Tag Archive: Archbishop Charles J. Scicluna


My Testimony

My name is Louise Ouellet and I am from Canada. I would like to tell you a little bit about my story and what I am trying to do about mandatory celibacy. It was during the fall of 1995 along with my twin children of three years old and my husband whose life has been shortened by the HIV virus, I was walking toward my new church in this huge metropolis where we started a new life.

As I entered this magnificent building with breathtaking frescoed architecture, I never would have thought that a man wearing the Roman collar, someone who is married to the Church, was going to upset my little imperfect but quiet world. As I was watching him walking back and forth to get things ready for mass, I got hit with a huge wave of what instantly submerged to my very soul into a pool of pure overwhelming love.

He walked at a brisk pace in the large corridor that ran along the rows of carved wooden benches. As he approached the row where I sat, our eyes met – it was love at first sight. I felt as if I had always known him, but at that point, I did not even know his name. The only details I had were his exceptional height, blue eyes and a smile that lit up his whole beautiful face.

Despite this new indescribable feeling that came over me, I felt much guilt as I thought about my husband. The service ended, and I returned home with my family, determined to forget this incident and dismiss this new feeling.

From one Sunday to the next this uncontrollable love got the better of my reason. I wanted to know more about this man that stirred my soul and my heart. So, I decided to let events flow to open the door to friendship. I wanted to discover, without it being obvious, whether what I felt was mutual.

During this time, my husband’s health deteriorated quickly, and I felt overwhelmed. Since he did not take the drugs needed to stabilize the disease, we found ourselves faced with evidence that he had only months to live – now he had contracted full-blown AIDS.

I asked the support of the man of my heart, in his position as a priest, to accompany us on this painful journey. He nodded reassuringly and gave us all the support we needed during the illness, death, and funeral of my husband.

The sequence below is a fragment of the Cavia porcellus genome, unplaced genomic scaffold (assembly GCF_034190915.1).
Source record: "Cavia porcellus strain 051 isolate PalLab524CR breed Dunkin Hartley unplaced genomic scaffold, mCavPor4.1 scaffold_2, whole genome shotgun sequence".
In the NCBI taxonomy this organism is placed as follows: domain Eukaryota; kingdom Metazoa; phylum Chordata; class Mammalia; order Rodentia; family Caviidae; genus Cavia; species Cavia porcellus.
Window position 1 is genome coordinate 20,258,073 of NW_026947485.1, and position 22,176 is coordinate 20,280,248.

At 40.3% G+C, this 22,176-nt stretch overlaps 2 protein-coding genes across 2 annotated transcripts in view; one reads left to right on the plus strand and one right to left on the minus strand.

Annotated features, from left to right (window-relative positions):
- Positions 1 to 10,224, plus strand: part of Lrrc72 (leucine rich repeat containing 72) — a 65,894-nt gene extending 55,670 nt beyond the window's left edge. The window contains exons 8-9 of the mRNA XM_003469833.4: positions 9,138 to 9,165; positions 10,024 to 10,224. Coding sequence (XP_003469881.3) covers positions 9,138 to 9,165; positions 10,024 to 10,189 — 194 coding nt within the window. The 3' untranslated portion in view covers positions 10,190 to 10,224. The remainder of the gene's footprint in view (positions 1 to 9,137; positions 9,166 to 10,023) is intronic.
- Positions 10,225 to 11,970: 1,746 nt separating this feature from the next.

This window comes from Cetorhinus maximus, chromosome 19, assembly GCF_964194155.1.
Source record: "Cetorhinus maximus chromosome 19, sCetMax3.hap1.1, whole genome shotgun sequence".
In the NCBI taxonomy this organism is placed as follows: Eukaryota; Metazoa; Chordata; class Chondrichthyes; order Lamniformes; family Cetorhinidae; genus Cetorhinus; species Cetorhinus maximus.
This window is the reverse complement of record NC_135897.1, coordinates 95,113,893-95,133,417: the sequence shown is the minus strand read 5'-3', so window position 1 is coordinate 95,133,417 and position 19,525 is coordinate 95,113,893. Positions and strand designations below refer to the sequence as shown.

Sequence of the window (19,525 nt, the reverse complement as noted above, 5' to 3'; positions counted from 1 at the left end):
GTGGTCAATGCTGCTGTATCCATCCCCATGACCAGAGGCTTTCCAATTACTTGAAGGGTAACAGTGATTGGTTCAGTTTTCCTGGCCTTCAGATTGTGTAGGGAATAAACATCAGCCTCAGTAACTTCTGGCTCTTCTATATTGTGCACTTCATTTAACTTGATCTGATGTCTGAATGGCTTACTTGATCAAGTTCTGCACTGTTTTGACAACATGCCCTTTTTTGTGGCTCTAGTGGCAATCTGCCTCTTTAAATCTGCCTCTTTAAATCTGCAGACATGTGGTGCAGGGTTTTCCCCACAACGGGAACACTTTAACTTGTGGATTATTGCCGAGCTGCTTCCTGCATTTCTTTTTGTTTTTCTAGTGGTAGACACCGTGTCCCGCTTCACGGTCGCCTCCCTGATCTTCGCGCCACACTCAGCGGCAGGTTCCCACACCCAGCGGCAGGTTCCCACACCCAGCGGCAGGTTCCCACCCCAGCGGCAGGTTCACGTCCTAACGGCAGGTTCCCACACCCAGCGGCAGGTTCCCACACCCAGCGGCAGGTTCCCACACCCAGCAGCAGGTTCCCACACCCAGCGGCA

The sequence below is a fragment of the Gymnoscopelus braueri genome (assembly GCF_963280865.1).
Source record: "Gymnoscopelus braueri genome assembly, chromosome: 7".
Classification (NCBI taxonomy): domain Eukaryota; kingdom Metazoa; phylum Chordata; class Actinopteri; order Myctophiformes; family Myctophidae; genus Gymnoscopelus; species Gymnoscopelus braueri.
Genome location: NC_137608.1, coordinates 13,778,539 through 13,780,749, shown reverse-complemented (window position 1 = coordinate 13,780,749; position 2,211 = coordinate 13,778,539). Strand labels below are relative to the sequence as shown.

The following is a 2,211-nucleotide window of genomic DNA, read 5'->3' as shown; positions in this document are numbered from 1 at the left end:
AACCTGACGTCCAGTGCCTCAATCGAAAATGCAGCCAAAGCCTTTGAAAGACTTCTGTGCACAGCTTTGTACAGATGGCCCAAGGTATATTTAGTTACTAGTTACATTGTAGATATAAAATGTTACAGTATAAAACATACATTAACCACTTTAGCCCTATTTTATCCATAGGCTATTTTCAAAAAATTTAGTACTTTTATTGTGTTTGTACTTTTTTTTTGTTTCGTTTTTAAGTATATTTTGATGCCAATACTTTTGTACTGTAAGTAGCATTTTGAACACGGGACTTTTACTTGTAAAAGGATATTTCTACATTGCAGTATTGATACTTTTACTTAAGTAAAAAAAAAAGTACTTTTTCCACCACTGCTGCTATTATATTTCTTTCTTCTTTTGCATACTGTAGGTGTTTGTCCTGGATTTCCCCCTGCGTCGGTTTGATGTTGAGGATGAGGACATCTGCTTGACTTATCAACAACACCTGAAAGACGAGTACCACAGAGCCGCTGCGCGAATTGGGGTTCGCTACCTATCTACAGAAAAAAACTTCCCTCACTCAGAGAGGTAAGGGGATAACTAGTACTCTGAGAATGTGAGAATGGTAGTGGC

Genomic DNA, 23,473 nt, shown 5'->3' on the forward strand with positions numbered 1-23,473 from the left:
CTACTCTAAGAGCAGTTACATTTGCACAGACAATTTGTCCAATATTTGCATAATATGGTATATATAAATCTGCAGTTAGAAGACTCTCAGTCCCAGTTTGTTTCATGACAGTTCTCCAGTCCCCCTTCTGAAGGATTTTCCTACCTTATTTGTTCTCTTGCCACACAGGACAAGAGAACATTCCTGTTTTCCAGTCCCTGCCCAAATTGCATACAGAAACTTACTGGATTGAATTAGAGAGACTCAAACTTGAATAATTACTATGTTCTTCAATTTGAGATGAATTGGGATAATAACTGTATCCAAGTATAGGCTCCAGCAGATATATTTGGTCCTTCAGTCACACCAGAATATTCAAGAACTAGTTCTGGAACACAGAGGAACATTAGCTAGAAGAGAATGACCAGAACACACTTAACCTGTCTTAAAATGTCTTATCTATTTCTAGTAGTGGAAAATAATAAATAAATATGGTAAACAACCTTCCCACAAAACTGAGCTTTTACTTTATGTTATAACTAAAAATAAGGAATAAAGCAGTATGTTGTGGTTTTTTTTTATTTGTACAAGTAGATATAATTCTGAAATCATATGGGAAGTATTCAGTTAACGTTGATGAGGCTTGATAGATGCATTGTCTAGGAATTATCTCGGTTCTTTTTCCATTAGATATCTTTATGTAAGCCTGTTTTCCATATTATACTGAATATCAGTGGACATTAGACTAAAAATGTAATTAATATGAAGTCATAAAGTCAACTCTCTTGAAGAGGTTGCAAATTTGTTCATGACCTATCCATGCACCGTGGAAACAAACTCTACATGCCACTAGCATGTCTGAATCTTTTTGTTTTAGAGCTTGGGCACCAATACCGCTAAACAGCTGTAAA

Now a widow, the relationship became increasingly close between us. Not two days would go by before we would call or meet each other. As insignificant as it could be, any excuse was good enough to see each other. The desire to kiss and to say how much we were in love was evident but neither of us dared to confess it.

Months had passed without anything physical happening between us, I felt his prudence and especially his fear despite his desire. One day, after having hinted that he contemplated marriage, I began to see my dream coming true. He seemed ready to take the step. There was now no barrier between us – my happiness was at its peak.

One day, his superiors realized that something was wrong. They saw that the morale of my beloved priest had been low in the recent months. He had confided to his spiritual director, revealing that he suffered from loneliness. With the help of a pretentious friend of ours, they quickly found the culprit for an inconvenient truth, for them, and could see that we were in love. They decided to separate us by imposing on him severe restrictions, of which I had no right to know the details. As for me, I was pushed aside without explanation nor support. I could quickly see that no one cared about the excruciating pain I felt.

The only thing I knew is that he was forbidden to talk to me or to my children and he was obligated to give them all my personal letters and emails, after which they would read; violating my privacy. One of them took me to his office and tried to intimidate me and mocked me about my letters. I felt so humiliated.

To keep me away from the man I loved, they began to destroy my reputation, to intimidate me and to spread rumors of ‘scandal’ among some parishioners, who were quick to judge and harass me. Meanwhile, my priest wept as much as I did, which added to my pain. I tried to fix things, but the more I tried, the worse the situation became embittered.